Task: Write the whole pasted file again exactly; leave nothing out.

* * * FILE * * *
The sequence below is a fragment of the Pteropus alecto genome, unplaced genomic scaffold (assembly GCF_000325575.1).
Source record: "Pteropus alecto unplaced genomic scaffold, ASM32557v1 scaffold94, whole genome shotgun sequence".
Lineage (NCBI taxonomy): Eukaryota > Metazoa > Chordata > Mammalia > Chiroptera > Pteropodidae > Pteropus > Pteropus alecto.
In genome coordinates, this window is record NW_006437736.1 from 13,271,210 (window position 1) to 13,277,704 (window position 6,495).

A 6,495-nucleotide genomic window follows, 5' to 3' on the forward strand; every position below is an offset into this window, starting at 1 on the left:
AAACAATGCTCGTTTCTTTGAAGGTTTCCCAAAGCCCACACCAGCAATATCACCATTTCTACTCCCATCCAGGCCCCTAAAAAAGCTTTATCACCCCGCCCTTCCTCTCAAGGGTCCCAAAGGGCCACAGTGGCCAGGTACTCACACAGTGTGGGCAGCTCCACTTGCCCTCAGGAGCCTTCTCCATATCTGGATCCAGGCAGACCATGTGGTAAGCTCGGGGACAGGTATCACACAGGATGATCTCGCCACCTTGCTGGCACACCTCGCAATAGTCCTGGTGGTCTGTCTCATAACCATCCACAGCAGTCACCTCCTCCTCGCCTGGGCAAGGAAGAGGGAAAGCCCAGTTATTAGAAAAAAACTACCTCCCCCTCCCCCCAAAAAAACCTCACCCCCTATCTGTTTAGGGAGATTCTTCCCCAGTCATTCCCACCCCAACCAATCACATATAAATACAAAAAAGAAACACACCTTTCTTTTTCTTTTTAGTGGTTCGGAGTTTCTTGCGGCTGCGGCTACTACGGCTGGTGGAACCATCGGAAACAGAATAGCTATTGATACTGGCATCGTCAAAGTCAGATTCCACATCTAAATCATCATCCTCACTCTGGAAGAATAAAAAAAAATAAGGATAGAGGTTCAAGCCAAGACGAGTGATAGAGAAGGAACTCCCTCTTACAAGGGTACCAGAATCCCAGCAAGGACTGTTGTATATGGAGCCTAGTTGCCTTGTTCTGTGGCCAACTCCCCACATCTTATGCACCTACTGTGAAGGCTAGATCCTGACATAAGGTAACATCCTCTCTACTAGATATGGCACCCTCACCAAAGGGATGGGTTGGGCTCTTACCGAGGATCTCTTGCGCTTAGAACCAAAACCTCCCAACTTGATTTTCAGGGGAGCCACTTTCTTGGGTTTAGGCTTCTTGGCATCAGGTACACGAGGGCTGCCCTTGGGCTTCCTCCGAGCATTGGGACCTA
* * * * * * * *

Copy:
The sequence below is a fragment of the Pteropus alecto genome, unplaced genomic scaffold (assembly GCF_000325575.1).
Source record: "Pteropus alecto unplaced genomic scaffold, ASM32557v1 scaffold94, whole genome shotgun sequence".
Lineage (NCBI taxonomy): Eukaryota > Metazoa > Chordata > Mammalia > Chiroptera > Pteropodidae > Pteropus > Pteropus alecto.
In genome coordinates, this window is record NW_006437736.1 from 13,271,210 (window position 1) to 13,277,704 (window position 6,495).

A 6,495-nucleotide genomic window follows, 5' to 3' on the forward strand; every position below is an offset into this window, starting at 1 on the left:
AAACAATGCTCGTTTCTTTGAAGGTTTCCCAAAGCCCACACCAGCAATATCACCATTTCTACTCCCATCCAGGCCCCTAAAAAAGCTTTATCACCCCGCCCTTCCTCTCAAGGGTCCCAAAGGGCCACAGTGGCCAGGTACTCACACAGTGTGGGCAGCTCCACTTGCCCTCAGGAGCCTTCTCCATATCTGGATCCAGGCAGACCATGTGGTAAGCTCGGGGACAGGTATCACACAGGATGATCTCGCCACCTTGCTGGCACACCTCGCAATAGTCCTGGTGGTCTGTCTCATAACCATCCACAGCAGTCACCTCCTCCTCGCCTGGGCAAGGAAGAGGGAAAGCCCAGTTATTAGAAAAAAACTACCTCCCCCTCCCCCCAAAAAAACCTCACCCCCTATCTGTTTAGGGAGATTCTTCCCCAGTCATTCCCACCCCAACCAATCACATATAAATACAAAAAAGAAACACACCTTTCTTTTTCTTTTTAGTGGTTCGGAGTTTCTTGCGGCTGCGGCTACTACGGCTGGTGGAACCATCGGAAACAGAATAGCTATTGATACTGGCATCGTCAAAGTCAGATTCCACATCTAAATCATCATCCTCACTCTGGAAGAATAAAAAAAAATAAGGATAGAGGTTCAAGCCAAGACGAGTGATAGAGAAGGAACTCCCTCTTACAAGGGTACCAGAATCCCAGCAAGGACTGTTGTATATGGAGCCTAGTTGCCTTGTTCTGTGGCCAACTCCCCACATCTTATGCACCTACTGTGAAGGCTAGATCCTGACATAAGGTAACATCCTCTCTACTAGATATGGCACCCTCACCAAAGGGATGGGTTGGGCTCTTACCGAGGATCTCTTGCGCTTAGAACCAAAACCTCCCAACTTGATTTTCAGGGGAGCCACTTTCTTGGGTTTAGGCTTCTTGGCATCAGGTACACGAGGGCTGCCCTTGGGCTTCCTCCGAGCATTGGGACCTA